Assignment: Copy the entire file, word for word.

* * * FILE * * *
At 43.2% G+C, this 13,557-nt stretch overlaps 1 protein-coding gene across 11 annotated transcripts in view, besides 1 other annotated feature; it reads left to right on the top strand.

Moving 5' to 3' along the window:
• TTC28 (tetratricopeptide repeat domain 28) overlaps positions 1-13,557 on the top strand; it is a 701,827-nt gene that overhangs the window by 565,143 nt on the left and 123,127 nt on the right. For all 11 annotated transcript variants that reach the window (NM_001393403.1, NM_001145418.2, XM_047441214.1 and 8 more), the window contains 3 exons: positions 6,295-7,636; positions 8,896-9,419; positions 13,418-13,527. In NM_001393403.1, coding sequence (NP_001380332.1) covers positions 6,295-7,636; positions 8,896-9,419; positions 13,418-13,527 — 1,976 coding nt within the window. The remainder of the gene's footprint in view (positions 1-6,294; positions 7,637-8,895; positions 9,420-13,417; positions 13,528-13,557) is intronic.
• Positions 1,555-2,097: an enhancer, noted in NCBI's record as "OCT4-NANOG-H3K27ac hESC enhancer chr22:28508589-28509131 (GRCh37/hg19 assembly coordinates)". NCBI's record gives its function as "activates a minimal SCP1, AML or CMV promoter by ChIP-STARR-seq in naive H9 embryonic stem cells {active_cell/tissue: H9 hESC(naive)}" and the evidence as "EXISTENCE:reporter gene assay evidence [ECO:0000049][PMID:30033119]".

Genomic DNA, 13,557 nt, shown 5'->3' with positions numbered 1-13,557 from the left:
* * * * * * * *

At 43.2% G+C, this 13,557-nt stretch overlaps 1 protein-coding gene across 11 annotated transcripts in view, besides 1 other annotated feature; it reads left to right on the top strand.

Moving 5' to 3' along the window:
• TTC28 (tetratricopeptide repeat domain 28) overlaps positions 1-13,557 on the top strand; it is a 701,827-nt gene that overhangs the window by 565,143 nt on the left and 123,127 nt on the right. For all 11 annotated transcript variants that reach the window (NM_001393403.1, NM_001145418.2, XM_047441214.1 and 8 more), the window contains 3 exons: positions 6,295-7,636; positions 8,896-9,419; positions 13,418-13,527. In NM_001393403.1, coding sequence (NP_001380332.1) covers positions 6,295-7,636; positions 8,896-9,419; positions 13,418-13,527 — 1,976 coding nt within the window. The remainder of the gene's footprint in view (positions 1-6,294; positions 7,637-8,895; positions 9,420-13,417; positions 13,528-13,557) is intronic.
• Positions 1,555-2,097: an enhancer, noted in NCBI's record as "OCT4-NANOG-H3K27ac hESC enhancer chr22:28508589-28509131 (GRCh37/hg19 assembly coordinates)". NCBI's record gives its function as "activates a minimal SCP1, AML or CMV promoter by ChIP-STARR-seq in naive H9 embryonic stem cells {active_cell/tissue: H9 hESC(naive)}" and the evidence as "EXISTENCE:reporter gene assay evidence [ECO:0000049][PMID:30033119]".

Genomic DNA, 13,557 nt, shown 5'->3' with positions numbered 1-13,557 from the left: